We recently spoke to Ally on a conference call interview about playing Mr. Yang on Psych as well her recent appearance at the Academy Awards in a tribute to Breakfast Club director, John Hughes.
Q: Tell us about the conversation that occurred when somebody came to you and said, "Hey, do you want to play a serial killer just for fun?"
ALLY: I heard, "So there is a show called Psych and they want you to do a character called Mr. Yang, and could you take a look at the script?" I read it. I didn’t know how on earth anybody had me in mind for that part either, not a clue. But as soon as I read it, I thought, okay. This is going to be really, really, really fun so absolutely and jump in. That’s how it went.
Q: How did you prepare for the role?
ALLY: I just told myself not to plan anything ahead of time. It was so funny and wacky so I decided to completely dispense with the creepy dark, very serious, and brooding serial killer thing and I thought the whole thing was hysterically funny. I thought that whole monologue in the car in the first one was hysterically funny. So I decided I was going to do that and if somebody thinks it should be not funny then they’ll come and tell me.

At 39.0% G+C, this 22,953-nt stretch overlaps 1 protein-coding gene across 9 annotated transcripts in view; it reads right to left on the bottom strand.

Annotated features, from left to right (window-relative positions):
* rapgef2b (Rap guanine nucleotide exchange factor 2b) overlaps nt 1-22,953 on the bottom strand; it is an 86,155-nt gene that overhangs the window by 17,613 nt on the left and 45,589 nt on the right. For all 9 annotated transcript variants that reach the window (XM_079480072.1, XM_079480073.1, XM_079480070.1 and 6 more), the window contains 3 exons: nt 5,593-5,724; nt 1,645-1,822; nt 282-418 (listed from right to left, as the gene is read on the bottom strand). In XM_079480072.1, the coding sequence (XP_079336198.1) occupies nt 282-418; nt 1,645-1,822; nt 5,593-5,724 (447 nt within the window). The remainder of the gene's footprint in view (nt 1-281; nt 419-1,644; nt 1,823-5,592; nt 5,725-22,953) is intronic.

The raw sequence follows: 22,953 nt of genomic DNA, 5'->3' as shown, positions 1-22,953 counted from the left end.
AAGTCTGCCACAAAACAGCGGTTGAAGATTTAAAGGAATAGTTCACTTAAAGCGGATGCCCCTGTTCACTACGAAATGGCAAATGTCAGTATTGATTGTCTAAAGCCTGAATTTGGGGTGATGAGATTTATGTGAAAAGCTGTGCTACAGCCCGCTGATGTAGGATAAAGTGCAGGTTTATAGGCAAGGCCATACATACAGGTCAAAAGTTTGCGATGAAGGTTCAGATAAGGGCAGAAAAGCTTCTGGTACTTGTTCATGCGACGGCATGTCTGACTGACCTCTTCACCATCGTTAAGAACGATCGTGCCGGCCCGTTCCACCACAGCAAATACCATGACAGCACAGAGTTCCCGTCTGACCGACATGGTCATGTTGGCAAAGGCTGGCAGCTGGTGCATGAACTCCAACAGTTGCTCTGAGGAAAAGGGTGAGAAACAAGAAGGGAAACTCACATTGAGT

Q: How hard is it to be a menacing character on such a hilarious show?
ALLY: It’s not hard at all because everybody is so whacked out and so extreme that I feel like I’m not in the middle of some very serious true to life drama where I have to pull out all these details about how a serial killer would really behave. I just feel like I get to swing out there and wing it, and it was fun working with James [Roday] as a director because I definitely had the feeling like anything I could come up with goes. Nobody was coming up to me and saying, "Well, that’s really not how da, da, da, da, da." I felt like I have total freedom with this character to go anywhere, which is the best when you’re working.
Q: Was it tough when you first played the character to come into the show with this really tight knit ensemble cast or did they make you feel welcome from the get-go?